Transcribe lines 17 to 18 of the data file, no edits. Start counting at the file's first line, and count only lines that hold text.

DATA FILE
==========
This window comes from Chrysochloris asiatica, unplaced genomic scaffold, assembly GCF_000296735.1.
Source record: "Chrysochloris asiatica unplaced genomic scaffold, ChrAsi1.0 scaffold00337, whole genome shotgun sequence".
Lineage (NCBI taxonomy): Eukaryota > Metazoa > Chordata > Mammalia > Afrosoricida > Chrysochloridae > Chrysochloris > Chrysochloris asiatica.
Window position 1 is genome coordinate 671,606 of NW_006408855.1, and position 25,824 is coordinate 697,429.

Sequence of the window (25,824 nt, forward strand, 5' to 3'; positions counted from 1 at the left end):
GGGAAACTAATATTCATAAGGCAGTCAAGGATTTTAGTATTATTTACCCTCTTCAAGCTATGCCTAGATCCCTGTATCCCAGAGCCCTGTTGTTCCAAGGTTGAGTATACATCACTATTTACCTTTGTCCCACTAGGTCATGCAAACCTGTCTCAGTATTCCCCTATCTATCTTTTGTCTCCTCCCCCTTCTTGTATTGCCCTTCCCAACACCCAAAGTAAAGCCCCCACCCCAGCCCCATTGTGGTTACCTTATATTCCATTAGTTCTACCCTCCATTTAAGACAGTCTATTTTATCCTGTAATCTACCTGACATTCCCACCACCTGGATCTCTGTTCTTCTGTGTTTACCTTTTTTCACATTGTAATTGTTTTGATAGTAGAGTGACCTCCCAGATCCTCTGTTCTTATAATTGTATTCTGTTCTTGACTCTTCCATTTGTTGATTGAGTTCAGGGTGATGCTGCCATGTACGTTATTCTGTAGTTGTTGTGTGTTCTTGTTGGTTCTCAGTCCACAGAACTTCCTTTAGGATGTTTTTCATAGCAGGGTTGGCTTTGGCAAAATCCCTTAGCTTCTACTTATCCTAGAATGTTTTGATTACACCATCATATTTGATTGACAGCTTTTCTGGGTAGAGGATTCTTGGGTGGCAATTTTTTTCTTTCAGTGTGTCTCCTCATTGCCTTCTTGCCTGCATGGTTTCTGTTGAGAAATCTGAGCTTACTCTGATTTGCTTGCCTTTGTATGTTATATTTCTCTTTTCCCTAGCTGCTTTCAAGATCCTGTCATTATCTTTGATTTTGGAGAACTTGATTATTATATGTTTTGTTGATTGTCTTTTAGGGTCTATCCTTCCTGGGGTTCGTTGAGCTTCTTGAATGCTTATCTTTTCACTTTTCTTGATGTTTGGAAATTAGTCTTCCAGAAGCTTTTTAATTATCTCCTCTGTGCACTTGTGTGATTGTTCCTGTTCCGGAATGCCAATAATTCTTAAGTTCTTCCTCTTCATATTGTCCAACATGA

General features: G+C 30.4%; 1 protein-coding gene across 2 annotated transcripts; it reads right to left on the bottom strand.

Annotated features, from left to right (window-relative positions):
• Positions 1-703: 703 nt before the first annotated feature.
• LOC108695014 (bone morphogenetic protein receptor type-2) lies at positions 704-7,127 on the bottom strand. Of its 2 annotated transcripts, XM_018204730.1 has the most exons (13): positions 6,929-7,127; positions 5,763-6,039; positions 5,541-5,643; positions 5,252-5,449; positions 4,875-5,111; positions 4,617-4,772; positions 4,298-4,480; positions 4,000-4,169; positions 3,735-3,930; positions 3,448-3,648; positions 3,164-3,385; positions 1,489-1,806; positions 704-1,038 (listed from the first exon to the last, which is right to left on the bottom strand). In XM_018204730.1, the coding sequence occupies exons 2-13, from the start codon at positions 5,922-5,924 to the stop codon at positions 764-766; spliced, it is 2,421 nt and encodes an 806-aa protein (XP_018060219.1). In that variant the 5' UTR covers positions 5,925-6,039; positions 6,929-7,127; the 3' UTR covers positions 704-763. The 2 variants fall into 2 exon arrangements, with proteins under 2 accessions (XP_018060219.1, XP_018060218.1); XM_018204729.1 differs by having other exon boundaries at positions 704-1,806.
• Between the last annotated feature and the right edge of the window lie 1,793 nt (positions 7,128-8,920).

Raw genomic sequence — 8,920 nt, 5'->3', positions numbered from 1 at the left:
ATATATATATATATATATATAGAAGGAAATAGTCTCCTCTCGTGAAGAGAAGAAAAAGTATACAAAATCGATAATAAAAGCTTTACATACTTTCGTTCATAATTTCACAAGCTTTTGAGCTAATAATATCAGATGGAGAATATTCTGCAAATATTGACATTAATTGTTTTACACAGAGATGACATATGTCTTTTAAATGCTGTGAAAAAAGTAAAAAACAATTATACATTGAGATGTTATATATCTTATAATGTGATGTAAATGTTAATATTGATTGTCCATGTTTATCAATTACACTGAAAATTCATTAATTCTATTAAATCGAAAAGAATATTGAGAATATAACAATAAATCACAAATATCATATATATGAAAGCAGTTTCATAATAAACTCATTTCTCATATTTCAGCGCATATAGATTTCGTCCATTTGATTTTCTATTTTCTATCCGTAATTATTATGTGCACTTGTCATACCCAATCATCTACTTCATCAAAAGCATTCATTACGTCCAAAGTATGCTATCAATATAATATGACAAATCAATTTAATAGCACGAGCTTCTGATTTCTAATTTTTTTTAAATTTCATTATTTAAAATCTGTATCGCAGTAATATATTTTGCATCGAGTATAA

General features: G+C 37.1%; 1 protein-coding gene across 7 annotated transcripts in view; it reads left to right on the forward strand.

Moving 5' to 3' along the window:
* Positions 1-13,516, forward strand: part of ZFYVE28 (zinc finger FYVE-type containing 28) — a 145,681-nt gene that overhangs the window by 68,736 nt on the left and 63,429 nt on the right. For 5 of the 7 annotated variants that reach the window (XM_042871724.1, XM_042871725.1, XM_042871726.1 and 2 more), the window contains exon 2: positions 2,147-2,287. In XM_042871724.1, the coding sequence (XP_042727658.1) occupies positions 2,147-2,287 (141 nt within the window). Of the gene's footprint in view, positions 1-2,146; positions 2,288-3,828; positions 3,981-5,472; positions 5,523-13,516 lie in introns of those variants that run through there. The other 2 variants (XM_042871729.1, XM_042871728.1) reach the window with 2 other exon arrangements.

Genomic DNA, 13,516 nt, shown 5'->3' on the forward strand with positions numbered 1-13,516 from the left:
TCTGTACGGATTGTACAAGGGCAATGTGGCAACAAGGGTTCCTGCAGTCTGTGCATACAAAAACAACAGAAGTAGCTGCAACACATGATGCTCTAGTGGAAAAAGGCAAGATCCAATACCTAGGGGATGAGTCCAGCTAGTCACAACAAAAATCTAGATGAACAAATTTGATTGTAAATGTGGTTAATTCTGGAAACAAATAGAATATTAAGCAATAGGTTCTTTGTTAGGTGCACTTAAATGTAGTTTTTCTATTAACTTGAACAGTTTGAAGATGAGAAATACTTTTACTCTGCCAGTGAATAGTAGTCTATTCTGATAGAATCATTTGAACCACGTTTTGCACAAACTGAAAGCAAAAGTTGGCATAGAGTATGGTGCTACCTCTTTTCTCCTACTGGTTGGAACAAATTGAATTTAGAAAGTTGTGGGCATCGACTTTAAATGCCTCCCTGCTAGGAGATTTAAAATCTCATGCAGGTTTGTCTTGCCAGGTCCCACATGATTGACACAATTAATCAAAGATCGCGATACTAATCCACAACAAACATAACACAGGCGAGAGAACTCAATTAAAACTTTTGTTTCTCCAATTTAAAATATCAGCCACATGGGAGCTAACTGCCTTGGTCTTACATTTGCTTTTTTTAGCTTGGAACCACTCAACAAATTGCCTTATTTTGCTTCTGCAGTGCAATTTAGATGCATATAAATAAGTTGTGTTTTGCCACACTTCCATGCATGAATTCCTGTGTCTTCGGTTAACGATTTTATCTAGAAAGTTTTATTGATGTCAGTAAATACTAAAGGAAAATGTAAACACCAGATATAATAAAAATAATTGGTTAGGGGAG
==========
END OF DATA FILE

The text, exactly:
Genomic DNA, 13,516 nt, shown 5'->3' on the forward strand with positions numbered 1-13,516 from the left:
TCTGTACGGATTGTACAAGGGCAATGTGGCAACAAGGGTTCCTGCAGTCTGTGCATACAAAAACAACAGAAGTAGCTGCAACACATGATGCTCTAGTGGAAAAAGGCAAGATCCAATACCTAGGGGATGAGTCCAGCTAGTCACAACAAAAATCTAGATGAACAAATTTGATTGTAAATGTGGTTAATTCTGGAAACAAATAGAATATTAAGCAATAGGTTCTTTGTTAGGTGCACTTAAATGTAGTTTTTCTATTAACTTGAACAGTTTGAAGATGAGAAATACTTTTACTCTGCCAGTGAATAGTAGTCTATTCTGATAGAATCATTTGAACCACGTTTTGCACAAACTGAAAGCAAAAGTTGGCATAGAGTATGGTGCTACCTCTTTTCTCCTACTGGTTGGAACAAATTGAATTTAGAAAGTTGTGGGCATCGACTTTAAATGCCTCCCTGCTAGGAGATTTAAAATCTCATGCAGGTTTGTCTTGCCAGGTCCCACATGATTGACACAATTAATCAAAGATCGCGATACTAATCCACAACAAACATAACACAGGCGAGAGAACTCAATTAAAACTTTTGTTTCTCCAATTTAAAATATCAGCCACATGGGAGCTAACTGCCTTGGTCTTACATTTGCTTTTTTTAGCTTGGAACCACTCAACAAATTGCCTTATTTTGCTTCTGCAGTGCAATTTAGATGCATATAAATAAGTTGTGTTTTGCCACACTTCCATGCATGAATTCCTGTGTCTTCGGTTAACGATTTTATCTAGAAAGTTTTATTGATGTCAGTAAATACTAAAGGAAAATGTAAACACCAGATATAATAAAAATAATTGGTTAGGGGAG